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IPv6 Renumbering – Mission Impossible?

In one of the discussions on v6ops mailing list Matthew Petach wrote:

The probability of us figuring out how to scale the routing table to handle 40 billion prefixes is orders of magnitude more likely than solving the headaches associated with dynamic host renumbering. That ship has done gone and sailed, hit the proverbial iceberg, and is gathering barnacles at the bottom of the ocean.

Is it really that bad? Is simple renumbering in IPv6 world just another myth? It depends.

Renumbering is trivial in most residential environments: get a new delegated prefix from the old or new ISP using IA_PD, slice-and-dice it, assign it to local LANs, and use SLAAC to renumber the hosts. You should be able to automate the whole process on router operating systems that were built by people who actually understand IPv6 (Cisco IOS comes close, but didn’t have configurable LAN-side prefix lifetime for delegated prefixes the last time I checked its behavior).

Also, the IETF Homenet working group is making sure the incredibly complex home environments built by über-geeks could be seamlessly patched together, operated and renumbered using an incredibly complex set of protocols.

Enterprise environment is a totally different beast – renumbering the network is the least of your problems; there are DNS zones, firewalls, ACLs, application configuration files, static IP addresses required for whatever odd reason (see RFC 6866 for more details), and IP addresses embedded in source code. Most people (who care enough about their enterprise networks to think about the impact of IPv6) consider it Mission Impossible and go for PI address space or even become a Local Internet Registry (LIR) to get their own chunk of IPv6 universe.

Some people within IETF tried to find reasonable solutions that wouldn’t explode the global BGP table the way ubiquitous IPv6 PI space will (even though some vocal IPv6 gurus still live in denial and claim nothing will go wrong with the global BGP table), resulting in RFC 6879, which recommends:

  • Enterprise-wide IA_PD-based prefix delegation. Good recommendation, but it makes the whole enterprise addressing dynamic and dependent on proper operation of DHCPv6 – something many enterprise network architects would be extremely reluctant to do.
  • Usage of FQDN. Good luck with this one. Anyone who has to argue with application owners who claim they need live vMotion across the continent because they cannot possibly understand how to use DNS knows how hopeless this is.
  • Use of parametrized address configuration. Yeah, sure. Cisco IOS ipv6 prefix configuration command is the only one I’m aware of (please fix my ignorance by writing a comment explaining how other vendors do it – and I don’t consider Junos configuration-search-and-replace to be a solution). The only way to solve this might be to use an Ansible-like tool to generate network device configurations.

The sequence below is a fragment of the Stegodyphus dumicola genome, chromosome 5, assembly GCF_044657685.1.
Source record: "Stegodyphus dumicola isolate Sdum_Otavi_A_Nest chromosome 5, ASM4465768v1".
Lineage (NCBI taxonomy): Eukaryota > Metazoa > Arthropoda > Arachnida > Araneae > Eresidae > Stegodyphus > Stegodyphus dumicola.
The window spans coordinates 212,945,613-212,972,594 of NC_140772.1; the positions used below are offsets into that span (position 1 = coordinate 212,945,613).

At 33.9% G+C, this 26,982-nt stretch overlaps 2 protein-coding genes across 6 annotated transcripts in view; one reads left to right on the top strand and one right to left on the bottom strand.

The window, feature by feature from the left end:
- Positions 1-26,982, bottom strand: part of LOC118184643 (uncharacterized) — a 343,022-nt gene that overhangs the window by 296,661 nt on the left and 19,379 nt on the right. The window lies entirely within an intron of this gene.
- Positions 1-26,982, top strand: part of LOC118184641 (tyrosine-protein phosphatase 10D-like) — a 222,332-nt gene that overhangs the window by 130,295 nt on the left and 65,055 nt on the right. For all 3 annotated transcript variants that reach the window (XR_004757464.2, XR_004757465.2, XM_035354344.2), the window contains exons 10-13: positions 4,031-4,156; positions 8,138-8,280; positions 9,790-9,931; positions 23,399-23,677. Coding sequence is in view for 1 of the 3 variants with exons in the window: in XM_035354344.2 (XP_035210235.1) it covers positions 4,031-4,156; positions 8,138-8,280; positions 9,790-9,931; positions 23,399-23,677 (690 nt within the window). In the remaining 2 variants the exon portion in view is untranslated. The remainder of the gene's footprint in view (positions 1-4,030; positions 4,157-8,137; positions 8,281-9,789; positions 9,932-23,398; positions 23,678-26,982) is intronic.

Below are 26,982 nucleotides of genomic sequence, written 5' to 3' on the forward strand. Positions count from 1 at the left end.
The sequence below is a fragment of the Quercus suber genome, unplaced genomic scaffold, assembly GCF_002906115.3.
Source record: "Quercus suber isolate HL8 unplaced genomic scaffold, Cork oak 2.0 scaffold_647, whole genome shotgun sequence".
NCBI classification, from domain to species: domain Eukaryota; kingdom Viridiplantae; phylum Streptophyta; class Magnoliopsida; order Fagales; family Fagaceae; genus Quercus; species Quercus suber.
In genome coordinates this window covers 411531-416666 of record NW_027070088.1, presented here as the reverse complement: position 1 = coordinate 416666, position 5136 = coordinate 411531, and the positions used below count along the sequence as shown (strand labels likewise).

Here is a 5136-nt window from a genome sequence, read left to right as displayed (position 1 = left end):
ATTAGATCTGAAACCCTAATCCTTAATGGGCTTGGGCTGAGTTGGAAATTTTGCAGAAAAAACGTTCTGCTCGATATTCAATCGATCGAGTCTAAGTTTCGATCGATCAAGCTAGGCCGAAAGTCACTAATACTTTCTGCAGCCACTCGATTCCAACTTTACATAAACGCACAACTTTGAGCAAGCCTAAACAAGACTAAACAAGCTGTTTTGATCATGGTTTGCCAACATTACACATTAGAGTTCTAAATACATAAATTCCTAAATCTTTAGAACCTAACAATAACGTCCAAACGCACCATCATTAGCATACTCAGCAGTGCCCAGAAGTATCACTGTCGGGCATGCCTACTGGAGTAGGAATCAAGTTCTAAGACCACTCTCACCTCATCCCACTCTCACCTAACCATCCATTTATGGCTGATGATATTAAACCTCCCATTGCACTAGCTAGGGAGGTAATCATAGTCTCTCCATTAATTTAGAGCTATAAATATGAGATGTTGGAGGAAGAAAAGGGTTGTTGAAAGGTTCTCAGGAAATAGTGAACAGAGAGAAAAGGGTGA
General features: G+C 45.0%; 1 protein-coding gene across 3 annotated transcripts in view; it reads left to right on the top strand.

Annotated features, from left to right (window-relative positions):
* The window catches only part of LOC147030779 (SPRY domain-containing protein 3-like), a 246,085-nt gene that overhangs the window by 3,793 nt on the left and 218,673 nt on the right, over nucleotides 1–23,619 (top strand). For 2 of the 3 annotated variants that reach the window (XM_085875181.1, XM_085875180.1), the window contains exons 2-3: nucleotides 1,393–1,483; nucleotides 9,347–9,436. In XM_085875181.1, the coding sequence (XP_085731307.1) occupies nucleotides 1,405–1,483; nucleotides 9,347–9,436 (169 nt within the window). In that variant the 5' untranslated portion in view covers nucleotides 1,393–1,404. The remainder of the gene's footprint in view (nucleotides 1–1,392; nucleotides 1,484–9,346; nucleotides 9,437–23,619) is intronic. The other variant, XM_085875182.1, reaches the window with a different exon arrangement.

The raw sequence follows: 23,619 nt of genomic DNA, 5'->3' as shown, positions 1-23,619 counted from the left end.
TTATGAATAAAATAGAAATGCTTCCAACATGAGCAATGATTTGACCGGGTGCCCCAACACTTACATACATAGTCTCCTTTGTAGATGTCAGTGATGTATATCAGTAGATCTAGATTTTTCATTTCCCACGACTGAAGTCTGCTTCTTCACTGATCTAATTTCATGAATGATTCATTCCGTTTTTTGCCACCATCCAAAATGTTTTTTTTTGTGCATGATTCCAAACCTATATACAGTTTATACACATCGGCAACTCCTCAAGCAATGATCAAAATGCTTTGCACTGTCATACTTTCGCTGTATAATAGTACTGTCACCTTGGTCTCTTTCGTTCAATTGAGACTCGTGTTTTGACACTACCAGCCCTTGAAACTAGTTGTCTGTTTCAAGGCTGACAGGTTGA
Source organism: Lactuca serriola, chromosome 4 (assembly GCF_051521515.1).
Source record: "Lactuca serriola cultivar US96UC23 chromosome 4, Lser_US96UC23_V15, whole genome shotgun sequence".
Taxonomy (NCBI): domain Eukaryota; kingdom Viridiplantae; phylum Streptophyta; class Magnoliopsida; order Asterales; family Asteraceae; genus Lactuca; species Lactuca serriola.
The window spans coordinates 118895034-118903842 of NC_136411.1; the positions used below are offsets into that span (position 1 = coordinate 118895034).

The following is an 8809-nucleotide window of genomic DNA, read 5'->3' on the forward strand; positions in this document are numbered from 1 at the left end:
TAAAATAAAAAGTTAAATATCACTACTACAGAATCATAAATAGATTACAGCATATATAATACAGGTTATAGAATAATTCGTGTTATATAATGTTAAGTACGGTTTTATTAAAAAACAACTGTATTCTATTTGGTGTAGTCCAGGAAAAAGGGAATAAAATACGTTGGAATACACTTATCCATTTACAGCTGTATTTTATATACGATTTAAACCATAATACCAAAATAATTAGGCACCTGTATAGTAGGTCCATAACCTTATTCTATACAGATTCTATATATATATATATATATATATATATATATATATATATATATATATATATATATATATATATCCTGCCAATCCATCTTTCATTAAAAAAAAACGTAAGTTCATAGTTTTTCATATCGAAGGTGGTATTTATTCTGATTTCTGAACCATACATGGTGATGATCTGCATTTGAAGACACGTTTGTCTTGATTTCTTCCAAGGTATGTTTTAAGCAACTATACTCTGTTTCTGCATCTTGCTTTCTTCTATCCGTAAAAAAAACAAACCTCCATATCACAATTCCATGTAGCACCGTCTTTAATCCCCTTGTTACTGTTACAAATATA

• Use of ULA addresses. Another good recommendation (until you encounter ULA-haters).
  • Reduce DNS and RA timers. Definitely a good one – but you might need network automation tool (or automatic configuration deployment) to ensure you get all the instances of RA timers (and hope that they’re configurable on all L3 devices in your network).

For an even gloomier picture, read RFC 7010 which has a long list of missing functionality that would make IPv6 renumbering in an enterprise network as easy as it is in residential environment.

More IPv6?

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  1. A set of tools to prepare configuration to ease renumebering has been proposed in
    Unfortunately, I'm not aware of any vendor/operator who has adopted this kind of solutions

  2. I do second the view "DNS is the way to go", though there are a few obstacles, which do require careful software engineering.

    For client applications, software infrastructure often gives poor defaults to developers. E.g. when using a security manager, Java defaults to an infinite DNS-cache-timeout: changed DNS-records won't be recognized by a running application. One answer: reconfigure Java's cache-timeout to a few seconds, add a DNS resolver on loopback and let this resolver implement handling of DNS-TTLs correctly. If your DNS server can handle up to a thousandfold of requests (when moving from 24h-TTLs to sub-minute-TTLs), you may also avoid the loopback resolver.

    For server applications, the situation isn't that shiny as well; if a software is asked to listen on the IP address of some FQDN, it will most likely resolve this record on startup only, bind to ip/port and drop (root) privileges. If the DNS-record changes, it may sound reasonable to temporarily listen on both old and new IP - but doing so requires the application to listen to multiple IPs at the same time (not everybody can do this) or requires just those dropped privileges, and depending on the actual implementation and reason for the DNS change, this could result in inconsistent behaviour to clients or similar issues. It is still doable (proxies, port forwarders, specific application code, ...), though this is a lot harder than "just change DNS".


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